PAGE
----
The largest source of long-term care services for aging Americans is unpaid care from family. The majority of unpaid family caregivers (61 percent) are employed and must balance earning income with providing unpaid labor for care. How does caring for an aging parent affect women’s labor force outcomes? And do effects vary by socioeconomic status (SES)? Evidence to date is mixed, with relatively little attention given to SES. Some recent investigations use samples where all respondents are near or over retirement age; however, we know a key difference in mortality by SES is earlier disability onset among low-income communities. Including young potential caregivers is necessary to examine the relationship between caregiving and labor force participation by SES.
In this paper, I build on the existing literature to give more attention to socioeconomic status by (1) using a sample of women of all ages in the 2013 Panel Study of Income Dynamics (N=5,296); (2) testing for a moderating effect by education.
I model effects of employment on the extensive margin (whether or not employed at all) and on the intensive margin (hours worked and hourly wage rate), using logit and OLS regressions, controlling for demographic factors. Since employment is likely endogenous to caregiving (for instance, women with low labor force participation may be more likely to begin caring), I also produce an approximate causal estimate of the effect of caregiving through a two-stage least squares (2LS) instrumental variable model to instrument for hours of caregiving with parental health and distance to parent. All analyses are done without and without interaction terms by education to test for moderating effects.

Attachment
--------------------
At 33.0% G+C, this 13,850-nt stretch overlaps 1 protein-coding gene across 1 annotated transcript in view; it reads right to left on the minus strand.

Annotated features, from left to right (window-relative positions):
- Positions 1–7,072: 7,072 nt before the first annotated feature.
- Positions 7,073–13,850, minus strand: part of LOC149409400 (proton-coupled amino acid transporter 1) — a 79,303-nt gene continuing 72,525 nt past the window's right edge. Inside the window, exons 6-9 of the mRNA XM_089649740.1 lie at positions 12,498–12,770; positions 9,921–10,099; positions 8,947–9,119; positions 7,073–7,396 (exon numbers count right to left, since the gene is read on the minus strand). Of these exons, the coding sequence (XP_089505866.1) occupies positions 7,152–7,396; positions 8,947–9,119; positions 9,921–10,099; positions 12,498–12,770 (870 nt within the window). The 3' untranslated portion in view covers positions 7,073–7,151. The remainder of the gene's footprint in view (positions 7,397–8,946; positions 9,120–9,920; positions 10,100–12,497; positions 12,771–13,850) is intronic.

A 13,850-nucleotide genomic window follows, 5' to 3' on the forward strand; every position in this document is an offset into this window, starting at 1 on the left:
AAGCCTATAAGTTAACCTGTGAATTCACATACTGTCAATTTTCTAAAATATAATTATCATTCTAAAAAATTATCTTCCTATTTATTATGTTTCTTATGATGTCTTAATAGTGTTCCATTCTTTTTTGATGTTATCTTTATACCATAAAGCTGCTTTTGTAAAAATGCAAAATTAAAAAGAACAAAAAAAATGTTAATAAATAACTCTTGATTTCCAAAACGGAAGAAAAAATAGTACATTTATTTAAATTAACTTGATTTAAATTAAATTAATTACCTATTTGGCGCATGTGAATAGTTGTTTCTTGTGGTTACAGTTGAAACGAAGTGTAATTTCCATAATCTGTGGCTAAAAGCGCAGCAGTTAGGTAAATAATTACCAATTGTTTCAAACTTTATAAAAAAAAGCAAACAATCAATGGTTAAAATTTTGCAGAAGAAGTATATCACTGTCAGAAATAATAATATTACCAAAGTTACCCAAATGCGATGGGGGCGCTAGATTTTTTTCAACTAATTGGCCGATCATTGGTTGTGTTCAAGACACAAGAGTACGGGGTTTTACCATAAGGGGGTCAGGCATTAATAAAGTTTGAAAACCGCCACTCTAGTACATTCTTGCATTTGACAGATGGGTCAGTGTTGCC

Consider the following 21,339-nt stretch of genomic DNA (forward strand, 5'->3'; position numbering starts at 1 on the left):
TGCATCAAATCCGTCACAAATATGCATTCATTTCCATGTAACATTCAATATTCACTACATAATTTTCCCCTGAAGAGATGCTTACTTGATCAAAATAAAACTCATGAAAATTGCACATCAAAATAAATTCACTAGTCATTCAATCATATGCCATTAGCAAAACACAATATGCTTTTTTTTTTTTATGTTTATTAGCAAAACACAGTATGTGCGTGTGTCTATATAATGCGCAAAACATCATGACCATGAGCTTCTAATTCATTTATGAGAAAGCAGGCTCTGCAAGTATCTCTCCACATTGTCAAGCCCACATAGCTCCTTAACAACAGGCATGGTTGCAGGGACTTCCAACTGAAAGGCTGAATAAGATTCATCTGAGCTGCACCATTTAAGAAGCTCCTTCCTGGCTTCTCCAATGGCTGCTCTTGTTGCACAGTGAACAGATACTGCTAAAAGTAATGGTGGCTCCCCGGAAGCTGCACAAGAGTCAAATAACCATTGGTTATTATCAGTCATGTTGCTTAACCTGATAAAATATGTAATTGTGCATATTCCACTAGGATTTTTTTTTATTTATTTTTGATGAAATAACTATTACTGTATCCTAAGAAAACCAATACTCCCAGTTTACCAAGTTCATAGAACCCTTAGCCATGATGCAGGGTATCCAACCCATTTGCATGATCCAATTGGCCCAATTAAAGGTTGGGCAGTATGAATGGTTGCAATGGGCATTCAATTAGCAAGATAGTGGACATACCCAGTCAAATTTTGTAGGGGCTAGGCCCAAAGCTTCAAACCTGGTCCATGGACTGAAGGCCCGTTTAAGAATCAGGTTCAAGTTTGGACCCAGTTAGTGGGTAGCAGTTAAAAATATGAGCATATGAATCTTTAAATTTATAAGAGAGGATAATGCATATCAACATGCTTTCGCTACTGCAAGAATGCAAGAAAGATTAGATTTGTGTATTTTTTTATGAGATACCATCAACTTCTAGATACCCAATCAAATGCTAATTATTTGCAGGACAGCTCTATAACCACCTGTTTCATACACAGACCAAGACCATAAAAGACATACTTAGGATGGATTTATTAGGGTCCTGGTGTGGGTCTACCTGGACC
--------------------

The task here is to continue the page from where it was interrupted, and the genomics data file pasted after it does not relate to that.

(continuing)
Preliminary results find caregivers are as likely to be employed and work the same number of hours as non-caregivers. Employed caregivers make about $1 less per hour that non-caregivers (p<.05), and employed intense caregivers make about $2 less per hour (p<.001). This pattern holds by education, except among low-education caregivers over 51—who are less likely to be employed, but when employed work many more hours. Preliminary causal estimates find caregiving results in higher employment overall (even among women caring at least 10 hours per week), but lower employment for women with low education. (Note these results are preliminary because I have received approval but have not yet included restricted geographic data from the PSID with a more precise measure of distance between aging parent and adult daughter in the instrumental variable model.)
Conclusions & Implications:
Understanding the relationship between caregiving and labor force participation, especially for economically vulnerable populations, is crucial as we set the long-term care policy agenda for the coming decades. Here, the null finding of no difference in hours worked is noteworthy, since it means hours spent caregiving must be traded off with hours of time use other than paid employment. The causal estimates of a positive effect on hours worked from parental caregiving suggests we should be paying attention to how the financial strain of eldercare may be inducing additional paid labor.